I find this rule of thumb very useful in today’s “fake news” world. In our country, we were told “Mexico would pay for a wall to keep them out.” In the UK, folks were told that “X billion pounds would be available to bolster NHS if the UK left the EU”. I’m not here to argue the politics, but where would you put these claims? I put the wall claim as equivalent to a unicorn, and the NHS claim as somewhere between a zebra and a unicorn.

The answer to asking for proof of having seen a unicorn in Piccadilly Circus cannot be, “Just trust me,” or, “Go look for yourself, but if you don’t see one when you get there, your eyes are probably not as good as mine.” Not even if the person telling you this is the Archbishop of Canterbury.

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No clicks here. Gave up on Darko a while back. His continued promotion of the usual suspects is just plain embarrassing.

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I agree, when we put on concerts we use competent cables, good mics and DI boxes and the musicians bring their own instruments and pedal boards. A great sound engineer sorts it all at soundcheck. The Mackie PA is so much cheaper than any Hi Fi gear you will find but is first class as well.
So the super cost of boutique cable makes absolutely no sense to me… I mean… we even run signal cables near basic mains cables all over the place. Then we have LED stage lighting with all that involves all on the same mains circuit.
From this we achieve stunning live shows and amazing recordings… Good enough for a few live album releases.
There is a plot out there but many seem to have lost it :joy:

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Kuryan_Thomas

I don’t personally believe it’s necessary to have EE expertise (EEE?) to see through some of these claims.

I concur - many are clear cut, others I find not so where they become highly technical discussions. Such technical discussions are not offered by those reviewers who choose to review based solely on their personal experience/ear, which is what I was referring to when I made the comment. Technical discussions mostly occur at sites where that is their mantra. Yet sides can be equally dogmatic about their science. Hence, my electrical engineering comment I do have a science degree, but in a totally unrelated field, Luckily, that brings me closer to Thomas Huxley and so am well aware who he was.

Kuryan_Thomas The answer to asking for proof of having seen a unicorn in Piccadilly Circus cannot be, “Just trust me,” or, “Go look for yourself, but if you don’t see one when you get there, your eyes are probably not as good as mine.” Not even if the person telling you this is the Archbishop of Canterbury.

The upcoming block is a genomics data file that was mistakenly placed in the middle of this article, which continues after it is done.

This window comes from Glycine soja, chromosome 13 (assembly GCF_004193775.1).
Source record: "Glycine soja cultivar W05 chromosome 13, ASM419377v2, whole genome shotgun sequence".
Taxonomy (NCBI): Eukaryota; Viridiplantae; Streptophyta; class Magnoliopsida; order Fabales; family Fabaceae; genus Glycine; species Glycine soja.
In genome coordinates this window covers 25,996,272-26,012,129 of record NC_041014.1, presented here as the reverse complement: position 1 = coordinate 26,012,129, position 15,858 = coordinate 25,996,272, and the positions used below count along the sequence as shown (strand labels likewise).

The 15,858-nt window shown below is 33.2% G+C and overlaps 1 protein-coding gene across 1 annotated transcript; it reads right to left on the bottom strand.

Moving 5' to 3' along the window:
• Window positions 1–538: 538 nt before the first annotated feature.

I get your point entirely. To state my position once again, I don’t fall into either camp who have strong beliefs one way or the other on this matter. I am more than satisfied to take the information that is provided and make up my own mind as I do with most things in life.

As per my comments above, beliefs can’t be argued. Sure they can be discussed, but when somebody holds a belief it’s typically not based on empirical evidence. Hence, I will view any review as just a person’s opinion. So, it really doesn’t hold much weight. However, it also doesn’t mean that it is utter garbage either (although it possibly could be).

And yes, when it comes to those unicorns & just ‘trust me’ even if it’s the Archbishop, of course it holds no weight.

There are many things that people buy that likely should have some robust science behind them, yet there is little put forward in multi-billion dollar industries. Immediately, I think of the natural health industry (vitamins). People buy vitamins & spend $1000’s yearly believing their health will be improved, illness averted etc. Yet the overwhelming medical/scientific evidence demonstrates that to be highly unlikely for most of those products sold. Some may even be harmful to individuals. The cosmetics industry another - purporting wild claims of youthfulness if you only use our creams. Clearly here isn’t the appropriate place to discuss that in depth. Suffice to say that buying and using audio gear is not harmful to one’s health (listening at loud volumes is/carrying heavy amps & loudspeakers quite possibly could be also). Audio gear is rather harmless & makes people happy!

As for non sceintific audio reviews (the overwhelming majority), I find many entertaining & I like hearing about audio gear, in particular new brands or those I’m not familiar with.

Cheers!